In June 2022, I was invited to appear on 2GB Drive to chat with Luke Grant about recent moves to ‘cancel’ Sir Samuel Griffith and the work of The Samuel Griffith Society in defending his legacy. You can listen to the full interview via 2GB Sydney at: https://www.2gb.com/the-woke-crusade-to-cancel-sir-samuel-griffith
In June 2022, I was invited to appear on Credlin to discuss moves to ‘cancel’ Sir Samuel Griffith and the work of The Samuel Griffith Society to defend and preserve his legacy. You can view the full interview via Sky News Australia at: https://www.skynews.com.au/opinion/peta-credlin/cant-afford-to-concede-on-sir-samuel-griffiths-legacy/video/17988278e43b49b25296f0237ebbdfab
In June 2022, I was invited to comment on calls to ‘cancel’ Sir Samuel Griffith by removing his name from the university, electorate, suburb and law journal named in recognition of his significant role in Federation. I argued that we should continue to commemorate Griffith’s legacy because we continue to enjoy its benefits – a … Continue reading The legacy of Sir Samuel Griffith – Comments in The Guardian Australia (5 June 2022)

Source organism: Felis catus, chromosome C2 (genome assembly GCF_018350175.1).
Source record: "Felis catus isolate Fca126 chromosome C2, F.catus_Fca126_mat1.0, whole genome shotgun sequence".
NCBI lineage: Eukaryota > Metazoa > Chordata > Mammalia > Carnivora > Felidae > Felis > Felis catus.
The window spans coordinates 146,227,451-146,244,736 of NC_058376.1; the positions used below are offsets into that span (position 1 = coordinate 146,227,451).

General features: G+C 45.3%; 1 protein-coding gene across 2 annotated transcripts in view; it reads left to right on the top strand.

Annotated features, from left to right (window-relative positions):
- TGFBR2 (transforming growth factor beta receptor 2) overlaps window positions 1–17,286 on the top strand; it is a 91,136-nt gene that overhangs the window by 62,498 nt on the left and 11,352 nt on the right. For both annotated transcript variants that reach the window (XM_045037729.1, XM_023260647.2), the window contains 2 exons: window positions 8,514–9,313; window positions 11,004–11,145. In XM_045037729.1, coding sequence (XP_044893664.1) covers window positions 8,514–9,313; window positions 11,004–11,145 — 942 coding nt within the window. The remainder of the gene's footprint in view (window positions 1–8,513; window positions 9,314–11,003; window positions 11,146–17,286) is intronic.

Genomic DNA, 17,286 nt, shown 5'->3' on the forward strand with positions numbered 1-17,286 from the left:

In October 2021, I was invited to comment on the Morrison Government’s challenge to the controversial decision in Love and Thoms. I argued that the High Court has never been bound by its past decisions and – consistent with the principle of judicial independence – should not be discouraged from reconsidering them when it deems … Continue reading The controversial ‘Love’ decision – Comments in The Guardian Australia (16 October 2021)
This week, as the 117th Congress of the United States began its term, I made the following case for parliamentary term limits in The Spectator. Drawing upon my experience of Capitol Hill in the office of outgoing Congressman Ted S. Yoho, I argue that term limits would allow our politicians to spend less time campaigning … Continue reading The case for parliamentary term limits
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